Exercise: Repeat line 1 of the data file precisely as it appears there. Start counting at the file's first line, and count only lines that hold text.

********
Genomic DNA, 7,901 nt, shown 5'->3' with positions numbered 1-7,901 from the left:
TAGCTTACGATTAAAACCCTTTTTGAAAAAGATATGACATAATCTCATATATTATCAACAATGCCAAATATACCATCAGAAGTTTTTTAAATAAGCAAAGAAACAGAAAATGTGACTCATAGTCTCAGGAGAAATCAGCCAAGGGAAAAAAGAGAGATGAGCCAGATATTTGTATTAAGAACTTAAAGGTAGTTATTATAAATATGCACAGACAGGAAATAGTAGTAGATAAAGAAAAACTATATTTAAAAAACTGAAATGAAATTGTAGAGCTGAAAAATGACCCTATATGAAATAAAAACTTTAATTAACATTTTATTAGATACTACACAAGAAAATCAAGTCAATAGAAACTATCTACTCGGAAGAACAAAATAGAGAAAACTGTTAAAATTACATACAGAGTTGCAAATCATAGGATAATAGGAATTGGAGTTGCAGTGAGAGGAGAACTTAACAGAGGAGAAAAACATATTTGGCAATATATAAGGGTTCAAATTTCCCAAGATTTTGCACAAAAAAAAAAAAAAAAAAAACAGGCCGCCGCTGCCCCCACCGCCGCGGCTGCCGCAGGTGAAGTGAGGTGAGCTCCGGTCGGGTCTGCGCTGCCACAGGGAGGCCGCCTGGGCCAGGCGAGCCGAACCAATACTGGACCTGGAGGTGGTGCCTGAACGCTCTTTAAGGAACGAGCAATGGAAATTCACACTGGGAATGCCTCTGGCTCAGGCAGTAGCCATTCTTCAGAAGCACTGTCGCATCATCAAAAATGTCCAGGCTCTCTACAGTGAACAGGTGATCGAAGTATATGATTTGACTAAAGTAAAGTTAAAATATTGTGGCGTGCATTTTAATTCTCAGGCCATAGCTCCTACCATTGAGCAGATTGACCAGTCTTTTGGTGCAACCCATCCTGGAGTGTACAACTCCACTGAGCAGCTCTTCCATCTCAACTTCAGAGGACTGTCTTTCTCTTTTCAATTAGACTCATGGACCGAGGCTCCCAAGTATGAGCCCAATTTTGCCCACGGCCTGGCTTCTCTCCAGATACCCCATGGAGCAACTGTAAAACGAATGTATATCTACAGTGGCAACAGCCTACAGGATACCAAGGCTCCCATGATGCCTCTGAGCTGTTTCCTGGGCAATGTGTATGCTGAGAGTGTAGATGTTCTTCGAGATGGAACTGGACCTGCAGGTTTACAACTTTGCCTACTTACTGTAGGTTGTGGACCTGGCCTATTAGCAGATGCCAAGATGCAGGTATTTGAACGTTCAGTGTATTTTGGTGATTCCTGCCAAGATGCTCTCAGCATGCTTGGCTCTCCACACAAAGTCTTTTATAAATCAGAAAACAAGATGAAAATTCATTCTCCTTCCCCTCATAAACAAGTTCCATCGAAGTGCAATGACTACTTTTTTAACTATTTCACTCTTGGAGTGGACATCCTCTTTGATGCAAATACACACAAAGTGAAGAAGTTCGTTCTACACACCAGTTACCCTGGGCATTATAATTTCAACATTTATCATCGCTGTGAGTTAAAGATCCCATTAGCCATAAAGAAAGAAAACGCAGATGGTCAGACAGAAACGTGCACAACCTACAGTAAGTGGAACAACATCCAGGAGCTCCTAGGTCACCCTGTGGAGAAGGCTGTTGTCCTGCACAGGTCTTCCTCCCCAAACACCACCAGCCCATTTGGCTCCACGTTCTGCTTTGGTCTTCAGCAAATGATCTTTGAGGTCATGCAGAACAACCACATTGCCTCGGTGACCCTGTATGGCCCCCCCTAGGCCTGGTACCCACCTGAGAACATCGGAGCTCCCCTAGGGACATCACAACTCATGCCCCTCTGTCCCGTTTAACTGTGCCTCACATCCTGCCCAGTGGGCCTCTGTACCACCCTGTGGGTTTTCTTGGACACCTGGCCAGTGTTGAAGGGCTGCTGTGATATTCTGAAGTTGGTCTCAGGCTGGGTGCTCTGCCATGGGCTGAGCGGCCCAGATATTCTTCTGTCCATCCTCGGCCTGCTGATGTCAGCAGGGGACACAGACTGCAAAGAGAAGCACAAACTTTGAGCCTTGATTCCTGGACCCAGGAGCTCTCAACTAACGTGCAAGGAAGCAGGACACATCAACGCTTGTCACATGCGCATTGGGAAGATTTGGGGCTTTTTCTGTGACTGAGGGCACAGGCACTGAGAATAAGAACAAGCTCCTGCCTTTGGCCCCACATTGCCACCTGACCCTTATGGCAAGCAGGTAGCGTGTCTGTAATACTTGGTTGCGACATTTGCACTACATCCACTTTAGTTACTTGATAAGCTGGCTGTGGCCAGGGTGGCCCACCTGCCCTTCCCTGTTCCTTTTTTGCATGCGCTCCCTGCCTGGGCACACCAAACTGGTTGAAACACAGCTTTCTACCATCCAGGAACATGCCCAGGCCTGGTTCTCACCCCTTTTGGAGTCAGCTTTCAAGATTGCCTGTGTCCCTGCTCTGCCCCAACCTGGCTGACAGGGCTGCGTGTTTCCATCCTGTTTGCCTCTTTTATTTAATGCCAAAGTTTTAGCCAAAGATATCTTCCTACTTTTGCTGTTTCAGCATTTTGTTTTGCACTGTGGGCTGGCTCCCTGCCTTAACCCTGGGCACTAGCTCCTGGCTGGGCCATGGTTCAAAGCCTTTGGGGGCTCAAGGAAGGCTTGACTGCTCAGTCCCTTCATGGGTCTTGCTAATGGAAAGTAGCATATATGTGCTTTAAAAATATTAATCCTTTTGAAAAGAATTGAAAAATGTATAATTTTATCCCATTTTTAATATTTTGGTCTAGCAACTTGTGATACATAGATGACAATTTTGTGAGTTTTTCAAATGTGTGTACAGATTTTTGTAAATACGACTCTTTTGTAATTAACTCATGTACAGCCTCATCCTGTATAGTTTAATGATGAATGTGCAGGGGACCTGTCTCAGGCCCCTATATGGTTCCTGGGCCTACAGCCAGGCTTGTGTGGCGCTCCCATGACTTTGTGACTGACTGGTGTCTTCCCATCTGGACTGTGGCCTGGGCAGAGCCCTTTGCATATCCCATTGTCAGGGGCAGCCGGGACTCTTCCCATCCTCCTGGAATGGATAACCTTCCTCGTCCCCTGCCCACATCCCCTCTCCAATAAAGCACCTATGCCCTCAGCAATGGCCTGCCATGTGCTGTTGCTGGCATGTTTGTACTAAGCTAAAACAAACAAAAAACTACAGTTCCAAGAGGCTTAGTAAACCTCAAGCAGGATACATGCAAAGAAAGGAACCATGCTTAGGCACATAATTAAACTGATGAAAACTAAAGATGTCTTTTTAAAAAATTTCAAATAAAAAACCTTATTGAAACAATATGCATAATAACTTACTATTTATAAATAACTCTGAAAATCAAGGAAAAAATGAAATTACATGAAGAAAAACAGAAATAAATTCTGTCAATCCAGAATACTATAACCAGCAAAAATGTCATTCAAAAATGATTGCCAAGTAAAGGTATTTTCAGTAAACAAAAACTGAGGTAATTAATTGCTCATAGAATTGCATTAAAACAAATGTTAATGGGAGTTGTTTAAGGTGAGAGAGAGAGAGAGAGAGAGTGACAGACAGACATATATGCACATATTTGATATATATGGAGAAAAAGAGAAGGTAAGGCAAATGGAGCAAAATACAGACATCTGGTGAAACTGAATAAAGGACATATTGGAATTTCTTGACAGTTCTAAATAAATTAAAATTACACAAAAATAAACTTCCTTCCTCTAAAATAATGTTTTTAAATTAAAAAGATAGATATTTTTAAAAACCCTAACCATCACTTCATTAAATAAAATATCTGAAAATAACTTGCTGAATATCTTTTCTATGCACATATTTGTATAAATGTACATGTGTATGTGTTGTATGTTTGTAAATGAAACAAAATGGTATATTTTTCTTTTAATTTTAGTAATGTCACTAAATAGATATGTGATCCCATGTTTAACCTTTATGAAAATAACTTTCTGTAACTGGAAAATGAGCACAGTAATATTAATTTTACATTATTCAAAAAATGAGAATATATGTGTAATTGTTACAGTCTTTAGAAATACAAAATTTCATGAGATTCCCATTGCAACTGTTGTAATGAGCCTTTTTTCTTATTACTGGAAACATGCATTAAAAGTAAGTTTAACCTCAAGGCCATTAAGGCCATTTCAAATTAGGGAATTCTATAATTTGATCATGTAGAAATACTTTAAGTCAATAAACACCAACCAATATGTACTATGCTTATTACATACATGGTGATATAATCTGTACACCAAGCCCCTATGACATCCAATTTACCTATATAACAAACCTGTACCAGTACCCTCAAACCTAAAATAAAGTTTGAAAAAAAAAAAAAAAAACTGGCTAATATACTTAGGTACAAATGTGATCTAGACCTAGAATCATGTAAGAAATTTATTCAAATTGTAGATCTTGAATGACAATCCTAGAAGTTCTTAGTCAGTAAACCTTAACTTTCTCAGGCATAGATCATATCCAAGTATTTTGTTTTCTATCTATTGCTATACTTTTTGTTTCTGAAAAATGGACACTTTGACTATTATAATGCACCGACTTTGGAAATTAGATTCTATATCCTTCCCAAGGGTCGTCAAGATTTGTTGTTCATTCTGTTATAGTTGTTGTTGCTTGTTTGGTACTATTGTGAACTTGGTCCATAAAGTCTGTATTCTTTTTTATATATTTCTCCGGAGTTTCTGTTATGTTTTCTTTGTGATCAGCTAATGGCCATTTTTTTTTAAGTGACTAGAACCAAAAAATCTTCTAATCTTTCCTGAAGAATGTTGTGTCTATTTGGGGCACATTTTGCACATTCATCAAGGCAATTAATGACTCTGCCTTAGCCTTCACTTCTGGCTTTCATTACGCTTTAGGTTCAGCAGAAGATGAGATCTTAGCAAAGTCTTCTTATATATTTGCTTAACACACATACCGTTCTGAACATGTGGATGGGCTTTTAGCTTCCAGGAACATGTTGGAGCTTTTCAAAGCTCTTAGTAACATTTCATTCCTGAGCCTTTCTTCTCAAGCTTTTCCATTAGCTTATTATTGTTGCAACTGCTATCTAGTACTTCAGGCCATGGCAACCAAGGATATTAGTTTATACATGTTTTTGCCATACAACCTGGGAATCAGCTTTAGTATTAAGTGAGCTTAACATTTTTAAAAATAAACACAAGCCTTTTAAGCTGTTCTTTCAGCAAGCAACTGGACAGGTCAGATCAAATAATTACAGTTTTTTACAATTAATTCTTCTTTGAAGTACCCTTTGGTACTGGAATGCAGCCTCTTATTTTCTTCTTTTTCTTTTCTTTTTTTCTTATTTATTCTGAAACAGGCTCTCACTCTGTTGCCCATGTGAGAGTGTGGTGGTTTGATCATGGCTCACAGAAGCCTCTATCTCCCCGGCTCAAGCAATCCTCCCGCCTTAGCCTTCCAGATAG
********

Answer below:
Genomic DNA, 7,901 nt, shown 5'->3' with positions numbered 1-7,901 from the left: